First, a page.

KEY POINTS• New Education Minister Nikki Kaye wants kids to be "digitally fluent, healthy and well-rounded" as well as knowing the 3 Rs.
• Kids' physical and mental health will be a focus.
• New measures of student progress will be developed alongside National Standards.
• New initiatives will be unveiled to fill teacher shortages in subject areas such as maths and te reo Māori and in regions such as Auckland.
New Education Minister Nikki Kaye wants children to be "digitally fluent, healthy and well-rounded" - a much wider focus than the Government's previous emphasis on the "three Rs".
Education sector groups welcomed the new approach after years of battling former Education Ministers Anne Tolley and Hekia Parata over having to report on whether primary school children achieved national standards in reading, writing and mathematics.
"Good for her, she's listening!" said NZ Principals Federation president Whetu Cormick, who urged a wider approach when he met Kaye yesterday.
Post-Primary Teachers Association president Jack Boyle, who met Kaye on Monday, said it was "heartening" that she was responding to concerns that the standards were forcing schools to "narrow" the curriculum.
In an interview promised when she took over the portfolio last week, Kaye said: "I want us to be a country where every young person can read, write, do maths and be digitally fluent, healthy and well-rounded."
She said students needed digital skills to cope with technological changes that might wipe out many of today's jobs in their lifetimes.
She has also been attuned to physical and mental health issues as Minister for Youth and in her personal life. She has twice done the Coast to Coast multisport race across the Southern Alps and in March she ran, swam and cycled around Motutapu and Rangitoto Islands.
"I will have a focus on both physical and mental health," she said.
"From my perspective it's totally aligned with our social investment approach, saying that if we want to have people being able to read, write and do maths and be digitally fluent and succeed in the arts and other areas, then we need as much as possible, through parents and government and society, to reduce their barriers to learning."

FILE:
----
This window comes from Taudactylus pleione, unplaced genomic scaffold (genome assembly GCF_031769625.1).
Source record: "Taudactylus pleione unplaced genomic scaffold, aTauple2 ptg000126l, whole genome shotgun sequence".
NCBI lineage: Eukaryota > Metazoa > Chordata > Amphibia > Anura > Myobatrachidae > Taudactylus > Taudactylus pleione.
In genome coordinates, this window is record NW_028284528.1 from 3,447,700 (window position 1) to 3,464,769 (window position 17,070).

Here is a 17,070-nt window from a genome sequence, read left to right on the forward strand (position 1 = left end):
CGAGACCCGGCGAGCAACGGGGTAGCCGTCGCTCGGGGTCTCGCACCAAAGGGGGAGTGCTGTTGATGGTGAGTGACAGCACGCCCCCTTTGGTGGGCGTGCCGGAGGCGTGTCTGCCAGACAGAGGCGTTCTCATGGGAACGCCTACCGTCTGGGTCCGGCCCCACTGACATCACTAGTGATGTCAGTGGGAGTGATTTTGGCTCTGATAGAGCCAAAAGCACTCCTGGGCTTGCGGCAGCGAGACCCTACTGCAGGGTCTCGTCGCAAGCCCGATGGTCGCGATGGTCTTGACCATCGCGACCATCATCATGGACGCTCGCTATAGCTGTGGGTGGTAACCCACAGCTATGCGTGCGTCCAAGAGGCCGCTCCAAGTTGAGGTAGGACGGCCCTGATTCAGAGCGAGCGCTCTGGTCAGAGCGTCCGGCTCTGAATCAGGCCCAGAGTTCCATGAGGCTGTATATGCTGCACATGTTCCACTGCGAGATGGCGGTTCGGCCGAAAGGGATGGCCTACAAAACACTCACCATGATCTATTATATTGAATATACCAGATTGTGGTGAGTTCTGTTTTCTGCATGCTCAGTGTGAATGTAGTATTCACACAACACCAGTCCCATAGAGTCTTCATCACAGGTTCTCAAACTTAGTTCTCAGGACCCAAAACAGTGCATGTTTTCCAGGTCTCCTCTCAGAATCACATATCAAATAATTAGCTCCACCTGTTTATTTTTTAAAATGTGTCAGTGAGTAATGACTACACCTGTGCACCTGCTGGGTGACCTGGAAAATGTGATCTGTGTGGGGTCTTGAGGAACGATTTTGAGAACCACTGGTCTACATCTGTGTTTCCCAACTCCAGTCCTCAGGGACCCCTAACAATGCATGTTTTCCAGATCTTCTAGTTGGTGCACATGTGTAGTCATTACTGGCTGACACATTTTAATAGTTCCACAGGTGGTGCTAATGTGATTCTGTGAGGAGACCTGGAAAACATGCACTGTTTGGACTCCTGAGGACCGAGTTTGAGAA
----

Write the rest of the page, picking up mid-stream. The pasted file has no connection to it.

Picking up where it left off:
Although health and wellbeing were primarily up to parents, she said parents "really appreciate good guidance" such as in new guidelines issued yesterday for children's screen time, physical activity and sleep times.
Kaye said she wanted new measures to show students' progress, even if they stayed above, at, below or well below national standards.
"One thing I'm pretty passionate about is, separate to national standards, I will have discussions on how we enable other measurements of progression," she said.
She plans new initiatives in the next few weeks to overcome teacher shortages in subject areas such as maths and te reo Māori and in regions such as Auckland and Nelson. Boyle said these could be more scholarships for trainee teachers, with trainees being bonded to teach for specified periods afterwards.
Kaye acknowledged concerns about an updated Education Act, finally passed by Parliament today, which will let children start school from age 4 years and 10 months and allow online-only schools called "communities of online learning" (COOLs).
She said she would ensure that parents understood that they could still choose when their children started school between 4 years 10 months and 6, and she promised consultation on regulations for COOLs such as whether they would need registered teachers and the threshold for state funding.
She said she did not know whether a new system for funding schools, which will replace decile-based funding, would be finalised before the September election.
"The message I've had from the sector is that they didn't want anything rushed," she said.
She said learning support for students with special needs would also change as part of the funding review.
"We have put more money in, but how do we make it easier for parents?"